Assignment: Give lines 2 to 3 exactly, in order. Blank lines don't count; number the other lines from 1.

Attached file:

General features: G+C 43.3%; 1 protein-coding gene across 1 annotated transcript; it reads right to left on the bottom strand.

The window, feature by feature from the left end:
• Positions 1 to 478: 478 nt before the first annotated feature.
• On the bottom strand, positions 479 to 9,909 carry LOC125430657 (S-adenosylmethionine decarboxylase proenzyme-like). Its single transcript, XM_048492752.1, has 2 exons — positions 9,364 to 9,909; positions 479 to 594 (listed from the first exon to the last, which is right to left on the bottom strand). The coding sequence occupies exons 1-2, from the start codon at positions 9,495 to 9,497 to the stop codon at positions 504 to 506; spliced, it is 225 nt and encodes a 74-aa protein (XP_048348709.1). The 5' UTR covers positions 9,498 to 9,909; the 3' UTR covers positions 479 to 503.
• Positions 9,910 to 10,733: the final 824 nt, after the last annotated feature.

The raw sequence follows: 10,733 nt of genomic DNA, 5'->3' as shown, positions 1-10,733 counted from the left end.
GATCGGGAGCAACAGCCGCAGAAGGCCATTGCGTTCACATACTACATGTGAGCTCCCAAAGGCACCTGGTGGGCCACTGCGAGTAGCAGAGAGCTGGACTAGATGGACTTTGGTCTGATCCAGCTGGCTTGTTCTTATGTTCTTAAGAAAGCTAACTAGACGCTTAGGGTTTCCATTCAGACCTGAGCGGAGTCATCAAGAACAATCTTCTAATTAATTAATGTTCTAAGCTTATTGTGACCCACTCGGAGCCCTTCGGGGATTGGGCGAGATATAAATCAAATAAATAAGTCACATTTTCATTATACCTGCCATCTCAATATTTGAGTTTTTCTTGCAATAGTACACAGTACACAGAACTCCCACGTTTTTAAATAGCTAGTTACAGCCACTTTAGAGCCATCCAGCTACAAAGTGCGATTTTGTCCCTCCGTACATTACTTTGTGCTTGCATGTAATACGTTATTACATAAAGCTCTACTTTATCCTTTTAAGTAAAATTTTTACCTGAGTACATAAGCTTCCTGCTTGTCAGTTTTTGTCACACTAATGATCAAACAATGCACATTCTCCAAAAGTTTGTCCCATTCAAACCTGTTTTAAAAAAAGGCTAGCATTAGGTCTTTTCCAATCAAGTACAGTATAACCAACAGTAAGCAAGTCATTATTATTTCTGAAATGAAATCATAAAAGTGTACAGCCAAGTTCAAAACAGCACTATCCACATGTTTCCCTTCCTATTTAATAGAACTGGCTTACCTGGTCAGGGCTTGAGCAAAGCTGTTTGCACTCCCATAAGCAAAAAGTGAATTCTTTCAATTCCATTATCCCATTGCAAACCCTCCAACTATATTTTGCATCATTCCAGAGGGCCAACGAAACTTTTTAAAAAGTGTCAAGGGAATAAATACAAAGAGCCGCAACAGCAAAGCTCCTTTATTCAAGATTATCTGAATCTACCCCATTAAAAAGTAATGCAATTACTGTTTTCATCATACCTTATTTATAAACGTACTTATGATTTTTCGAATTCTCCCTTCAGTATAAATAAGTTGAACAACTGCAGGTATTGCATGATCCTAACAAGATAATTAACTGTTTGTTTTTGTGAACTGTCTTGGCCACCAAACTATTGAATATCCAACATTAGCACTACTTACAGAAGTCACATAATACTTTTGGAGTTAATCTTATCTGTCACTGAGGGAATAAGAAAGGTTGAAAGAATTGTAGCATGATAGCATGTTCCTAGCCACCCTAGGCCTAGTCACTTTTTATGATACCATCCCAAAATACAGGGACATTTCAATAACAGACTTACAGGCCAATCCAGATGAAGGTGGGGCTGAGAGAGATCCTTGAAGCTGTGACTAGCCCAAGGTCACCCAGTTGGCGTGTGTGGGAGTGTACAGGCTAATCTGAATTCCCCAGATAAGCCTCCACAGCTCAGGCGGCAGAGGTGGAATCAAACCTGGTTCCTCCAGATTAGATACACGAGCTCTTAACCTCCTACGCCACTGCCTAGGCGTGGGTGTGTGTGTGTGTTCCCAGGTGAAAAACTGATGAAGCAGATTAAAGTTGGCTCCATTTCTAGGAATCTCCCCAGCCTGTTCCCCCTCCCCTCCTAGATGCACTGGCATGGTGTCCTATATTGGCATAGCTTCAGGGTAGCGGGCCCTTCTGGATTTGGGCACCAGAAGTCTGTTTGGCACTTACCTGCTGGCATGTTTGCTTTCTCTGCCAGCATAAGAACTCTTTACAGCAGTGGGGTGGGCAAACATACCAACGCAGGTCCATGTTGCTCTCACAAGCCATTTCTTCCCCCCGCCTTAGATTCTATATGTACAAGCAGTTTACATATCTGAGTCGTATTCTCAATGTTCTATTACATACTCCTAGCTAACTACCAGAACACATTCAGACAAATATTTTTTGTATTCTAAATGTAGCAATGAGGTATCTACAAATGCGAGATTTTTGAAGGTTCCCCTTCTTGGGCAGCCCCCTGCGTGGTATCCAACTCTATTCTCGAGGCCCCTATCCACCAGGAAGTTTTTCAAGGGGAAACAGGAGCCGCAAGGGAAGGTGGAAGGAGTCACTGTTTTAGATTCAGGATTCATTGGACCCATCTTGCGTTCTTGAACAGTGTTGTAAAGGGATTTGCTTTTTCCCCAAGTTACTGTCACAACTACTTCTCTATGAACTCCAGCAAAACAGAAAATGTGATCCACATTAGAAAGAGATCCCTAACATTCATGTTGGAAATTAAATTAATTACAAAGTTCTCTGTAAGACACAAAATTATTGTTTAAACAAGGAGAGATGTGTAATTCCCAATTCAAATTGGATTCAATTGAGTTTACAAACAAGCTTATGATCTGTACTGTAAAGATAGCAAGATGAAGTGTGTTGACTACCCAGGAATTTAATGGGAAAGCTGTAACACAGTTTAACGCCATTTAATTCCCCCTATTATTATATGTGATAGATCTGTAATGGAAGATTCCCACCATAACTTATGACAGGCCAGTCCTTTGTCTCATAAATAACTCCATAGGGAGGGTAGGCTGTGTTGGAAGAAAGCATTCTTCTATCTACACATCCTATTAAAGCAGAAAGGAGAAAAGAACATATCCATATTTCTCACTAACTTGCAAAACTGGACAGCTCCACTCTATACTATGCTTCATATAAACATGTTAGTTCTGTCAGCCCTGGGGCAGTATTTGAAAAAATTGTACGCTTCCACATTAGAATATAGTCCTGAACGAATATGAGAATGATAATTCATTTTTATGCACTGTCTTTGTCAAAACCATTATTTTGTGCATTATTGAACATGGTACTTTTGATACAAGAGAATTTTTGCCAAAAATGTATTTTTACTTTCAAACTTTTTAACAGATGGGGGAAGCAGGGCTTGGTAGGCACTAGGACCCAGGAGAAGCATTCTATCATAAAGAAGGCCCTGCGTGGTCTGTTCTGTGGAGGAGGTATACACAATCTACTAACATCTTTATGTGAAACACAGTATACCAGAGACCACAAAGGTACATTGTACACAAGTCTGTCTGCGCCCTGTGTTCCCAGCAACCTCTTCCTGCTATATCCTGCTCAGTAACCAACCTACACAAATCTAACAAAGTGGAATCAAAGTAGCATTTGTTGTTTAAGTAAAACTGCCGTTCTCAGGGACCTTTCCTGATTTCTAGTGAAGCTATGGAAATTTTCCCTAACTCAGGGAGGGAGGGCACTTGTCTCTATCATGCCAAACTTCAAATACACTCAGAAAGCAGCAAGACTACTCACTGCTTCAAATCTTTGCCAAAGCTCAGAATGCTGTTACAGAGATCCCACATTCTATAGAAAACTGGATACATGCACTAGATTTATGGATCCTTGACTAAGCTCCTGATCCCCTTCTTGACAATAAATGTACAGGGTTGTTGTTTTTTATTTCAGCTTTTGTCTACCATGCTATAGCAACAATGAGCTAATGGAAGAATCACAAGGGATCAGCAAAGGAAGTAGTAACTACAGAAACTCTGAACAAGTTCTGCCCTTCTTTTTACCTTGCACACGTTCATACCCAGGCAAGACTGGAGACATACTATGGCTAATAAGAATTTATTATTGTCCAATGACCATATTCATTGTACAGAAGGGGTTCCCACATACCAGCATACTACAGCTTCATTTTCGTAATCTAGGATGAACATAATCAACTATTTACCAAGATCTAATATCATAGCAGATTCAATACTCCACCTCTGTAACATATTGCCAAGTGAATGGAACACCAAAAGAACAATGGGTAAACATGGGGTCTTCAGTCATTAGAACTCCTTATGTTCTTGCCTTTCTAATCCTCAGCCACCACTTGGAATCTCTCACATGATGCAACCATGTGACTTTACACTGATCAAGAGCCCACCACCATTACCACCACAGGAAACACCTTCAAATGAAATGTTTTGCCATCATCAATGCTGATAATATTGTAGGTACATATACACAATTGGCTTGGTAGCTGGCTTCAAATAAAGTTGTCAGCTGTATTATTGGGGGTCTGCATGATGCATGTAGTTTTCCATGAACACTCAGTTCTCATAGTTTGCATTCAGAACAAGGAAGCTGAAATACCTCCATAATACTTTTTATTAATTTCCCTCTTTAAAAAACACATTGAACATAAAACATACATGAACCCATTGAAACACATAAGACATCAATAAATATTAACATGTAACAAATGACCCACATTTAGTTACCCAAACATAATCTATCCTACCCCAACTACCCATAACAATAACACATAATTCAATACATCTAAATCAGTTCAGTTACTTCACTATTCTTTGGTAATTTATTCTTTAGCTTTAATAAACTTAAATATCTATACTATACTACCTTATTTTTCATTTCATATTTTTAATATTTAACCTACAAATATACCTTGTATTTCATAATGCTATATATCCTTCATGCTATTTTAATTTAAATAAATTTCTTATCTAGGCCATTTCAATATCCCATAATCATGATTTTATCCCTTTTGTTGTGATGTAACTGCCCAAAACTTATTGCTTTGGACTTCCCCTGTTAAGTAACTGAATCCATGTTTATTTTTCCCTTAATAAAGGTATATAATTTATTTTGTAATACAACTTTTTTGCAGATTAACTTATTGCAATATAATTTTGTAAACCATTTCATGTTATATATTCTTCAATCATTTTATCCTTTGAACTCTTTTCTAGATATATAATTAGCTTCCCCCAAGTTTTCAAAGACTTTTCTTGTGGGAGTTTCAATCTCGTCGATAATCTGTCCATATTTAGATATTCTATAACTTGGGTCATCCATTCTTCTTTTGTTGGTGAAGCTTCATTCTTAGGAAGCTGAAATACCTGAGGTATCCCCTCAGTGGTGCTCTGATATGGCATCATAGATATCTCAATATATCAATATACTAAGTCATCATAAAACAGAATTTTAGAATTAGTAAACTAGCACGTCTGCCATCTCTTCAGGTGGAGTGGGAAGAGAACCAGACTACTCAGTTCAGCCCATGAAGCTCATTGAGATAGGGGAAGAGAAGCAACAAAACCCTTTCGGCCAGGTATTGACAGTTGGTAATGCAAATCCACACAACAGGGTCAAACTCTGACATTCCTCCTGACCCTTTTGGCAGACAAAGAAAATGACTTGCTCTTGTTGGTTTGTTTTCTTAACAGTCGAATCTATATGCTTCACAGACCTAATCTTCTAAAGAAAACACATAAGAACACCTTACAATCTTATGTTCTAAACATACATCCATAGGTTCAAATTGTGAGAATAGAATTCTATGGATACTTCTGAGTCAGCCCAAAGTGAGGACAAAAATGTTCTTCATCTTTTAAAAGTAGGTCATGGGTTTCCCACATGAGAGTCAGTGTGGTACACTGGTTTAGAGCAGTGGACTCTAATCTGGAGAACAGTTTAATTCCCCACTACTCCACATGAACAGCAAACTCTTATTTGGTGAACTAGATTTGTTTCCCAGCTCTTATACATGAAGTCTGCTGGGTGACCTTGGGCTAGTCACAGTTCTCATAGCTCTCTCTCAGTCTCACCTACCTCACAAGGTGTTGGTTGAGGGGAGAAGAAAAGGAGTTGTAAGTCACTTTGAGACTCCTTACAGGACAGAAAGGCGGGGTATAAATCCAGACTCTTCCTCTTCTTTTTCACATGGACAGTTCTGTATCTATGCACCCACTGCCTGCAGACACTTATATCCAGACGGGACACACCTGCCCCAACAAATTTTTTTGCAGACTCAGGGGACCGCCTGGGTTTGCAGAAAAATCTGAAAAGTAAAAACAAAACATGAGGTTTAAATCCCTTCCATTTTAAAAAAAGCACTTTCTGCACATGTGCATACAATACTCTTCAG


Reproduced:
The window, feature by feature from the left end:
• Positions 1 to 478: 478 nt before the first annotated feature.